Do NOT place copper or lead flashing in direct contact with GALVALUME because this will galvanically corrode the aluminum-zinc alloy coating.
If you are using pre-painted GALVALUME, use pre-painted GALVALUME for the flashing as well. By using the same materials installed at the same time, you increase the chance that the colors are matched initially, and will weather uniformly.
What to avoid
There are a few materials that you shouldn’t bring into contact with GALVALUME. Two were mentioned earlier: copper and lead. Both metals can increase the speed and amount of corrosion in your metal wall panels.
You also do not want to install GALVALUME in direct contact with the roof decking. Wood soaks up water and holds it next to the GALVALUME panel, increasing corrosion activity. You can either place 30-pound felt or its equivalent between the decking and the panels or you can use roofing felt.
It is especially important to avoid situations where water can gather such as in warmer regions where condensation may occur between or under the panels. Cold regions threaten with snow, ice, and water that can collect under the eaves and other areas rather than drain away.
If insulation becomes wet, it can also encourage corrosion and mold. The walls can literally corrode from the inside out. Some flame retardant chemicals found in spray insulation can create corrosion as well.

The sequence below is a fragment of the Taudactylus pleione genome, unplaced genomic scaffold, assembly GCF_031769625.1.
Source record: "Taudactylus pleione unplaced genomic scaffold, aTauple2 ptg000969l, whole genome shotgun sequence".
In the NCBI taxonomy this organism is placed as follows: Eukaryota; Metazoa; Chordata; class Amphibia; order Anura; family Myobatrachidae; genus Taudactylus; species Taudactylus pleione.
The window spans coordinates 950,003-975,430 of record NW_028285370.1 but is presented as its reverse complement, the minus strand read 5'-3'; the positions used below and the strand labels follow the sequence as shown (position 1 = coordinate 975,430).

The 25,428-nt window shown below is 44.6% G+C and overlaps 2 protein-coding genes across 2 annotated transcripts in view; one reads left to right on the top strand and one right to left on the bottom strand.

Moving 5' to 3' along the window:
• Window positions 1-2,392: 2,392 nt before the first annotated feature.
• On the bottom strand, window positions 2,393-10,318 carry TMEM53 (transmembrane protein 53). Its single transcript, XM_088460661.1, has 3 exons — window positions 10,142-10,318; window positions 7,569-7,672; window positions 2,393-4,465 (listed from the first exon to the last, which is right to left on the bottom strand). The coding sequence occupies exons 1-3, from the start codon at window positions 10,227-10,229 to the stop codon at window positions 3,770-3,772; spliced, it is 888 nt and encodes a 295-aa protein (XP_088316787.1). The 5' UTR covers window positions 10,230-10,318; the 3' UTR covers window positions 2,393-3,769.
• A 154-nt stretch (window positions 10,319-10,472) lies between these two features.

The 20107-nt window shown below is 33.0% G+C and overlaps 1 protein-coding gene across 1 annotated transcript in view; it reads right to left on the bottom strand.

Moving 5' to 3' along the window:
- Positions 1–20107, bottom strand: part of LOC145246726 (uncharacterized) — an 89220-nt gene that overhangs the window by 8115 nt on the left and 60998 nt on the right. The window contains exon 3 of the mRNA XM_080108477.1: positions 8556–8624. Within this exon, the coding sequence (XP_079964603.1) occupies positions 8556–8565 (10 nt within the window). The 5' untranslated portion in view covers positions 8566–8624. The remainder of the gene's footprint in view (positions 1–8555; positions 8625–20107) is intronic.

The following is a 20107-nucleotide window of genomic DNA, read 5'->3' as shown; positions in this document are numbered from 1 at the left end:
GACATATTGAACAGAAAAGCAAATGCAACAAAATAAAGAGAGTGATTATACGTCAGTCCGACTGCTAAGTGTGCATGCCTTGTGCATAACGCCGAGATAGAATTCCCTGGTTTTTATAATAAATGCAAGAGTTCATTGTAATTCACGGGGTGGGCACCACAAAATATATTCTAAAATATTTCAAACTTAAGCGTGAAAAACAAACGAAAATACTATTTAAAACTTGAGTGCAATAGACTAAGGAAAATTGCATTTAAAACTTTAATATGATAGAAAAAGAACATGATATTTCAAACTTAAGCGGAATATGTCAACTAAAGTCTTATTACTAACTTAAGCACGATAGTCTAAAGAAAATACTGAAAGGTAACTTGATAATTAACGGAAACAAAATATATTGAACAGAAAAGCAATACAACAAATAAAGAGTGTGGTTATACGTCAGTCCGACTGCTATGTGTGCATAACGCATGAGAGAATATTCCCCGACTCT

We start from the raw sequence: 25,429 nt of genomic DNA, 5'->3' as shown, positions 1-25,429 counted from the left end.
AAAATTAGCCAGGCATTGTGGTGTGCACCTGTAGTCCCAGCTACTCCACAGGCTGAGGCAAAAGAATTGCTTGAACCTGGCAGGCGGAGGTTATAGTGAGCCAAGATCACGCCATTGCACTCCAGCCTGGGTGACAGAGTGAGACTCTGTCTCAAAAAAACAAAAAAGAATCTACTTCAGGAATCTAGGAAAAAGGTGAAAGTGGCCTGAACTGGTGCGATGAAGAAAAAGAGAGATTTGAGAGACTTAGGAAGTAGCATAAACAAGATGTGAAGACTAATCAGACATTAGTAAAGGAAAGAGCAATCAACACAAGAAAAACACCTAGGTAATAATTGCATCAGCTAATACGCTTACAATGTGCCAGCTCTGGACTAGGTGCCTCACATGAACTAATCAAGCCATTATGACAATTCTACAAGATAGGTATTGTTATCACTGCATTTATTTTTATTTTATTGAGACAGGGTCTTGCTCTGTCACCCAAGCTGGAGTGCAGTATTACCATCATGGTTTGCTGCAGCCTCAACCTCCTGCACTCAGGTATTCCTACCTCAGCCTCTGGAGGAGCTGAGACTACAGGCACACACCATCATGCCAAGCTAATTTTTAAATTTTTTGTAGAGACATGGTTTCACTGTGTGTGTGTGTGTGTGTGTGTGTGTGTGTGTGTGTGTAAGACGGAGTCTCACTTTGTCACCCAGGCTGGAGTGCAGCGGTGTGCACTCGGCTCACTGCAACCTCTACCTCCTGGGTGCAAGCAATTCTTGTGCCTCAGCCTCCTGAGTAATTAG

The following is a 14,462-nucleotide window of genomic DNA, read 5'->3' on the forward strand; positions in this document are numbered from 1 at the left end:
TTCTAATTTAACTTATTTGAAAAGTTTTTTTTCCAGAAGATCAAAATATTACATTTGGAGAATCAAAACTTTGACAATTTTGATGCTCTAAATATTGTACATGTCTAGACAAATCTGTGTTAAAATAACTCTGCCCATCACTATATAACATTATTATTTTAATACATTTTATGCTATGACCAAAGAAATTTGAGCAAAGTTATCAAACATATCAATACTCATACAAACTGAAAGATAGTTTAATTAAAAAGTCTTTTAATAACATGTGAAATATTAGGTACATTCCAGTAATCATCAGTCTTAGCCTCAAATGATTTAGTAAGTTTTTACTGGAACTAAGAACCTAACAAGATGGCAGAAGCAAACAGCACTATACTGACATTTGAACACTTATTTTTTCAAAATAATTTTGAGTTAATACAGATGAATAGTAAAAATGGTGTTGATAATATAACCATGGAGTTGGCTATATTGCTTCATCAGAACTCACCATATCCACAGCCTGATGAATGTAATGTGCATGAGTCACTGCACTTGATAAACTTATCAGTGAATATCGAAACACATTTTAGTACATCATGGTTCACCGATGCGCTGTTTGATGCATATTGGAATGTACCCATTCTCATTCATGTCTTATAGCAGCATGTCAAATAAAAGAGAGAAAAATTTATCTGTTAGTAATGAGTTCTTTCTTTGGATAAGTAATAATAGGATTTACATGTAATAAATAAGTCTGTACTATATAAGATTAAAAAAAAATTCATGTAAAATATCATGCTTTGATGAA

Bare and pre-painted GALVALUME should not be in contact with concrete or mortar. Water can accumulate at crevices and encourage corrosion on the outer edge. Concrete is a highly alkaline material, which causes aluminum-zinc coatings to corrode rapidly. Damage can be caused by mortar splashes, tool, during masonry installation.
You can repair some of the damage by covering the affected area with a protective coating. Bare GALVALUME can be coated with asphalt based fiber aluminum finish coats such as Uniflex 500. Pre-painted GALVALUME can be repaired using the same coating as that used on the coil coating line. All surfaces must be clean and dry before you attempt to repair them.
Sill plates are required on concrete foundations to avoid contact and enhance drainage. The panel should not contact the sill plate. Instead, slightly tilt the sill plate away from the building to improve water drainage and aim it away from the wall.
If you insulate around the sill, take several inches of insulation off the vapor barrier near where the sill plate sits. Fold the vapor barrier up and around the insulation and then place it between the panel and sill plate.
GALVALUME is an incredibly durable coated steel product that can be used in its natural color or be pre-painted in any color you desire at the factory. It is a readily available material found at all major steel production and fabrication companies and is highly recommended for both roof and wall panels.
You can save on costs both initially and in the long-term by using GALVALUME, which requires little in the way of maintenance and when installed correctly, can last for 60 years or more. Further savings come from the energy efficiency you get from using light-colored or brightly finished GALVALUME.